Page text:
Getting Lost in Alphabet Soup

IEEE802.11n is Everywhere

IEEE802.11n is really picking up steam since being ratified a little over a year ago, with products showing up not only commercially but even in products sold at retailers like Wal-Mart and Amazon. There is a lot to this standard (over 500 pages of documentation alone!) – including potential for higher throughput and better interoperability due to the extended review period, early products, and extensive testing.

Not All Devices Are Equal

However- not all 802.11n devices and equipment are created equal. While the standard allows for operating on either of two unique RF bands (2.5GHz and 5 GHz)–it is not mandatory–so a lot of equipment is ‘single-band’. Be sure to read the fine print and know what you’re buying. In real-world installations, customers are finding that the existing 2.45GHz band has become congested; so being able to operate at the less-crowded 5GHz and segregate traffic between the two bands is a key success factor. Combining this capability with antenna diversity makes signal integrity and reliability better. Antenna diversity allows the device to select the best antenna to maximize signal strength. (A quick plug: Lantronix’ PremierWave EN is one product that supports dual-band 802.11n allowing the attached equipment to communicate on either band. It also incorporates Antenna Diversity). IEEE802.11r is another interesting member of the alphabet soup. Look for that in an upcoming blog!

M2M Device Connectivity in Health Care: Stat

At the close of 2010, approximately 1.5 million medical devices across 10,000 different categories were in use around the world according to the World Health Organization. By 2015, the global medical device market will approach $300 billion (Espicom, 2010), with machine to machine (M2M) revenues predicted to increase at a rate of 17% annually through 2014 (Harbor Research, 2010). This begs the question, how many medical devices are currently connected?

There’s no easy answer to that question. Given the variations in different health care environments – like hospitals versus a patient’s home, for one – tracking estimates of connected devices quickly becomes overwhelming. We do know that in the hospital environment for starters, there are numerous opportunities for M2M connectivity. According to IHE (Integrating the Healthcare Enterprise) in 2007, “for every connected IT device in the hospital, there are 4 patient care devices that are not connected.” Pair this with the fact that in the U.S. alone, there are 5,795 hospitals with 944,277 staffed beds (American Hospital Association), and it’s easy to understand why health care is forecasted to be one of the fastest growing M2M vertical markets through 2015.

A variety of factors are contributing to the acceleration of medical device connectivity:

  • Connected medical devices provide for safer patient care. Mistakes are less prevalent thanks to easy access to accurate information.
  • “Smarter” devices offer immediate gains in efficiency and productivity. With a shortage of qualified care professionals like nurses, this makes quite an impact.
  • More chronic care patients are also being monitored from home. As new wireless technologies proliferate both inside and outside of hospitals, IT groups have more options in how to connect new or existing devices. This makes it possible to extend quality care outside of the hospital – and also to support more patients.
  • Meaningful use legislation whereby hospitals are reimbursed at better rates for implementing and utilizing electronic medical records (EMRs). This has created significant momentum in connectivity for both hospitals and device manufacturers.

This confluence of factors is pushing the increased use of connectivity solutions in an industry considered behind those such as financial services and retail.

Lantronix recently co-sponsored a whitepaper with HIMSS (Healthcare Information Management Systems Society) to gauge EMR connectivity progress across 825 U.S. hospitals surveyed. Only one-third of those hospitals surveyed indicated that an interface was present between their devices and EMRs. While progress is being made, there is much work to be done. At the recent HIMSS annual conference attended by over 35,000 health care professionals in Orlando, Florida, meaningful use and connectivity efforts were discussed extensively. This is an area where we are seeing not just significant growth, but new and exciting improvements that have the potential to change how care is delivered for years to come!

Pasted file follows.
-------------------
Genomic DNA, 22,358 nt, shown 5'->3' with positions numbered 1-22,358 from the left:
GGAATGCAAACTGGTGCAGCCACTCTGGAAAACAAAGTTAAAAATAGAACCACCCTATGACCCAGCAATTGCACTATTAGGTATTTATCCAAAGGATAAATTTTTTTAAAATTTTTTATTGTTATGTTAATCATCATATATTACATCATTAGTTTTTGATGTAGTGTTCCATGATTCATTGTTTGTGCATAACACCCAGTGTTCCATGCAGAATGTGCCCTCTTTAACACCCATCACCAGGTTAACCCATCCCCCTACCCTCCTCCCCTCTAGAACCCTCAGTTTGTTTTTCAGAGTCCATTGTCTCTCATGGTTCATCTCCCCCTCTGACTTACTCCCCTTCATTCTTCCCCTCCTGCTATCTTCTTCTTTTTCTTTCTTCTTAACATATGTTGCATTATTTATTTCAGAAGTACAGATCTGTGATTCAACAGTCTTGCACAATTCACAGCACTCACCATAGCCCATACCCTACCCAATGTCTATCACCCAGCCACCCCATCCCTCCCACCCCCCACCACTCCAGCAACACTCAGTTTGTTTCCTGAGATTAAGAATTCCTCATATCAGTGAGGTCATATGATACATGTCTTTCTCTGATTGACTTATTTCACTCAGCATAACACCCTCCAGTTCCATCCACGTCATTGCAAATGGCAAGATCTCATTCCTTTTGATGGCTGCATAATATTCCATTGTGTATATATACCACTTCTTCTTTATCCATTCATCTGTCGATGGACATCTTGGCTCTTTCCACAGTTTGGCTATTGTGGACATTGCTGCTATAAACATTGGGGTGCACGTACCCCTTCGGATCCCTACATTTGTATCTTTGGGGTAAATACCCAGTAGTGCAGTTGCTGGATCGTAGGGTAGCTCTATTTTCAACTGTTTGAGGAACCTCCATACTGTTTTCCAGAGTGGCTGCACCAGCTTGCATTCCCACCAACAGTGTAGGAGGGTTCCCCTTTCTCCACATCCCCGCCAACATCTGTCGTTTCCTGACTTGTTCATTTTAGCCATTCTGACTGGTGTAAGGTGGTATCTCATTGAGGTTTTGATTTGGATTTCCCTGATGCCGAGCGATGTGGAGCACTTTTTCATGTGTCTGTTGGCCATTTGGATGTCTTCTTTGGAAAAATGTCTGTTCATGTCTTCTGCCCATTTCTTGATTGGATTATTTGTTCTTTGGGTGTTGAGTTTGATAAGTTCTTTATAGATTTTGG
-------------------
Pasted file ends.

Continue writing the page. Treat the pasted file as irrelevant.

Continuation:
White paper with HIMSS

Going Back-to-School at Embedded World

EmbeddedWorld Student Day at LTRX booth Going Back to School at Embedded World

EmbeddedWorld 2011 – Student Day at the Lantronix booth

Throughout the late ‘80s and ‘90s, if you wanted to be taken seriously as a technology provider, you had to exhibit at all the top shows.  It’s no secret that over the past decade, technology trade shows and events in the U.S. have fallen out of favor with marketers. The time and costs associated with exhibiting heavily outweighed the return on investment.  This isn’t necessarily the case in the rest of the world – especially in the EMEA and APAC regions – where trade shows often play a critical role in furthering strategic partnerships, building brand awareness, driving press coverage, and pushing leads through the funnel.

Last week I had the privilege to attend and exhibit our products and services at the annual Embedded World 2011 event in Nurnberg, Germany.  With an estimated record attendance of 250,000 attendees, the show was and will continue to be a “must-have” for Lantronix marketing efforts.

What was of particular interest was the final day of the show – Student Day – where more than one thousand students from around Europe were provided free admission.  Throughout my conversations with several dozen engineering students, I was surprised to hear almost unanimously the lack of support they and their universities received from technology companies.   In the days before the Internet, high tech marketers often implemented “University Programs” – in effect, seeding the market with their products in hopes that after graduation, a new pool of talent would hit the market, already well-versed in their company’s products and technology.  The Internet, coupled with the proliferation of wireless devices (iPads, smartphones) has led to a reliance by technology manufacturers on the newest distribution mediums.  This, in turn, has created a void – and an opportunity for companies such as Lantronix, as these students are our future customers, partners, investors, and employees.  By providing access to our products and related development kits in the actual classroom, we can nurture these future evangelists for the long term.